Back pain at Work
Most people of working age spend most of their waking lives at work. Indeed, work constitutes a major part of life and can have a major impact on health, for better or worse. As you can imagine, health and wellbeing at work is a large and very active area of research. Overwhelming evidence tells us that psychological factors most consistently predict who will develop back pain – stress simply causes the body to behave more symptomatically. To date, several studies have served to tease out the workplace-specific psychological factors at play.
In 2012, a study which tracked 2,808 workers from 28 different organisations in Norway for two years found that lack of decision control and lack of leadership quality were the most consistent predictors of who would develop back pain 1.
In 2010, a study which tracked 1,704 workers in Israel for three years found that burnout doubled the risk of developing a musculoskeletal disorder, such as back pain 2.
Coping and purpose
Our ability to cope and our sense of purpose have a significant impact on our health. Perhaps one of the most compelling combined measures of coping and purpose is the ‘Sense of Coherence’ (SOC) assessment. Low SOC has been found to predict back pain 3, neck and shoulder pain 4, and back pain surgery outcome 5. The SOC assessment measures three distinct components, detailed below.
- Comprehensibility: The belief that things happen in an orderly and predictable fashion and a sense that you can understand events in your life and reasonably predict what will happen in the future.
- Manageability: The belief that you have the skills or ability, the support, the help, or the resources necessary to take care of things, and that things are manageable and within your control.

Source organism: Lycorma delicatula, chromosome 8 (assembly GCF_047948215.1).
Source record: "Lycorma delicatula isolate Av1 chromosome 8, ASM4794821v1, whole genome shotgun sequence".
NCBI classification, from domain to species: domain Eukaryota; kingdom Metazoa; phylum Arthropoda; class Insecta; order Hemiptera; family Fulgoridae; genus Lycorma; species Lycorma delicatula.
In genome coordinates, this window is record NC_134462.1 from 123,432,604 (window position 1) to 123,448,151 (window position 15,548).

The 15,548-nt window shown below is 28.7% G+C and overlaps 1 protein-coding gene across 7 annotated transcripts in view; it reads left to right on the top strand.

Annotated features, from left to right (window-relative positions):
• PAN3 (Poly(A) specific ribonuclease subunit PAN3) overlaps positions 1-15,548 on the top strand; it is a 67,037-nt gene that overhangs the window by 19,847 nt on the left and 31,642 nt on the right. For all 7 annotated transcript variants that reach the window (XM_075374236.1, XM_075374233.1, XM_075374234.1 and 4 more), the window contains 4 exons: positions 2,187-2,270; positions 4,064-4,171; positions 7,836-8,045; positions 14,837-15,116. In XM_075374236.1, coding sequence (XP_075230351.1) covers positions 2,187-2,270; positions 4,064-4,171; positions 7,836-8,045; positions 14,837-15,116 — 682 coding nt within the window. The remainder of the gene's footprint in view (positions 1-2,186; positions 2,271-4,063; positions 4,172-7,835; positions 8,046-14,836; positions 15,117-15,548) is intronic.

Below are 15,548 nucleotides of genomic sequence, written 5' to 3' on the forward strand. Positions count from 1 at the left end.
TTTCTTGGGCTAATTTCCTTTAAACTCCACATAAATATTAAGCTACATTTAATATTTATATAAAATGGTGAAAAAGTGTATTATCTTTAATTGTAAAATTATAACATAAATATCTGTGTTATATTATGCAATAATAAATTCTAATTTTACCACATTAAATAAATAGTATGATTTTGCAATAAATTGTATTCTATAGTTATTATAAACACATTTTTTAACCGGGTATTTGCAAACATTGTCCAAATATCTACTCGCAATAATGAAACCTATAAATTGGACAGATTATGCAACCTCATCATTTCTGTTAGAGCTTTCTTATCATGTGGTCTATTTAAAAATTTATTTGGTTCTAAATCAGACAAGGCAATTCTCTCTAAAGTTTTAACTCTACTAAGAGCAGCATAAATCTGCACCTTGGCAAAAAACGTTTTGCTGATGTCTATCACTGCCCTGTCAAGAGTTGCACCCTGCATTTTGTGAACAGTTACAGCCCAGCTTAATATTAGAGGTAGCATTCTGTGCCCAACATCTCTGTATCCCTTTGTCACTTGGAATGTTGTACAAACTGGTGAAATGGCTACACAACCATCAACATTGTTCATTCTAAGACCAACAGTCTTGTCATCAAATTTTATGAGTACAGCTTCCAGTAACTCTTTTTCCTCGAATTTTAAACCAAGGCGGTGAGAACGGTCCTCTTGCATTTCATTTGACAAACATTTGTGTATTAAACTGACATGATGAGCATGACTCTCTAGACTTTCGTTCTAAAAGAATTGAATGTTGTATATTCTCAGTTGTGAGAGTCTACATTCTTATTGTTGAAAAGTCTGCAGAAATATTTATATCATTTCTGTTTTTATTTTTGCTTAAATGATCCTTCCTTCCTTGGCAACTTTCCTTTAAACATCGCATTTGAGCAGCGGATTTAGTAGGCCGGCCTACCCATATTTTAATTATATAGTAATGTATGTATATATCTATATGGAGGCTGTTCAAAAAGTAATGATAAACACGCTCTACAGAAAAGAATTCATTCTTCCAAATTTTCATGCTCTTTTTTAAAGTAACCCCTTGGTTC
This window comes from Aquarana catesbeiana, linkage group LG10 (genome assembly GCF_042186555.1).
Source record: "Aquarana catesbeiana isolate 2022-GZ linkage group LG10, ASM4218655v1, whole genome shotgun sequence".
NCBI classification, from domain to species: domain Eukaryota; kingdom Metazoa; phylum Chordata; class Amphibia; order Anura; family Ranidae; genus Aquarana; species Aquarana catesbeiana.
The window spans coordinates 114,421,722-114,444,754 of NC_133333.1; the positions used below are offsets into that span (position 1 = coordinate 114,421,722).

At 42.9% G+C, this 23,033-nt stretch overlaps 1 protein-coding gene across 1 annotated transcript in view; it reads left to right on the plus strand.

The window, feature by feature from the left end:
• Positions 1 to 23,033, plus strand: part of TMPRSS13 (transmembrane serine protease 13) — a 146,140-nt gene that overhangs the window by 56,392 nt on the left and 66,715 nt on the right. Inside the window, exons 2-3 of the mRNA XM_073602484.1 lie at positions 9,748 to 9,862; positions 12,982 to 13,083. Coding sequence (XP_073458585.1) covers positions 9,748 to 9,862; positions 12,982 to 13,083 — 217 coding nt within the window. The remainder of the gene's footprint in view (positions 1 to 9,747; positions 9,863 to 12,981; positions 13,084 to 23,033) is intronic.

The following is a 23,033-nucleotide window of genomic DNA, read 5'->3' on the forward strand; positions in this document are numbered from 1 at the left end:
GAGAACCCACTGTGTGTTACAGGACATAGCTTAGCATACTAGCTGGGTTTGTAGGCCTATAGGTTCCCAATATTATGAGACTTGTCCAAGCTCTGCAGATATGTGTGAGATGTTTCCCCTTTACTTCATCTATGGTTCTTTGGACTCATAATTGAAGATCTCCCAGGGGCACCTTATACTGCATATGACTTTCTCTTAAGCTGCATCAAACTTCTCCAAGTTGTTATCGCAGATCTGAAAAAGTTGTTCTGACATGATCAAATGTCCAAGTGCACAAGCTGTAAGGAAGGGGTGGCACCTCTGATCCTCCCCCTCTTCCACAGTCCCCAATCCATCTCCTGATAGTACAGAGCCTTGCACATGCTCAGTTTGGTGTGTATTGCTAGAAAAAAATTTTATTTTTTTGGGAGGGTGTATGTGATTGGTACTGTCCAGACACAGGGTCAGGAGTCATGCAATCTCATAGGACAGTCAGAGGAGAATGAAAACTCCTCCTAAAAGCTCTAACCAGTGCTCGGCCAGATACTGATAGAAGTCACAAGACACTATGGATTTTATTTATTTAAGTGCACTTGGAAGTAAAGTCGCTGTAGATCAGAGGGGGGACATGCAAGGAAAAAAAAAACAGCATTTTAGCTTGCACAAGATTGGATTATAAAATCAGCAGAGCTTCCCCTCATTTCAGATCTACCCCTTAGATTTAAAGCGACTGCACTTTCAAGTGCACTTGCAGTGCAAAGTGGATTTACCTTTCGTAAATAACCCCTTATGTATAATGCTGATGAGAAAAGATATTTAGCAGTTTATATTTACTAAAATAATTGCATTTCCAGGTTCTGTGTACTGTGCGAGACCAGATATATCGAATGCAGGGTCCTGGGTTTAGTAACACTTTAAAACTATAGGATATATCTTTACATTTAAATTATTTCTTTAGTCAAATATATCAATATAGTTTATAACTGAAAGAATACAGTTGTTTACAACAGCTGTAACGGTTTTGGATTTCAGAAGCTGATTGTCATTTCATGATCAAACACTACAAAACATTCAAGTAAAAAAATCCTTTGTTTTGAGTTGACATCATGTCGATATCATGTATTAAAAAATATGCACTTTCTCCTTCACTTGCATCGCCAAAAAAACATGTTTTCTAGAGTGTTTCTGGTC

- Meaningfulness: The belief that things in life are interesting and a source of satisfaction, that things are really worthwhile and that there is good reason or purpose to care about what happens.
In addition to the 13-item SOC assessment, our survey included a question designed to explore maladaptive coping behaviours – specifically looking at reliance on drugs and medications during times of stress.
Current physical symptoms
As discussed, stress is the most consistent predictor of back pain in clinical research. In fact, the evidence supports the idea that back pain is one of the most common forms of somatisation. What’s somatisation? Well, ‘somatisation’ is the technical name for this very common process through which psychological stress causes physical symptoms. Put simply, the body functions differently in the context of stress. Without pre-existing psychological factors, the usual physical triggers such as posture and lifting are largely unrelated back pain.
Tension headaches represent the most common and most familiar example of somatisation. Somatisation can also take the form of many other symptoms that people commonly experience, including chest pain, stomach pain, shortness of breath, and insomnia. In a sense, somatisation is ‘normal’ in modern societies where more than 90% of people will experience tension headache and more than 80% will experience back pain at some point in their lives.
However, whilst some people may be occasionally bothered by mild headache, others suffer considerably from multiple concurrent and severe stress-induced symptoms. When this happens, they may be classified as having a ‘somatisation disorder’, meaning that they have developed the general tendency to process stress as physical symptoms. In light of this, our survey included a 15-symptom checklist (PHQ-15) which is used within the NHS and clinical research to help detect somatisation disorders.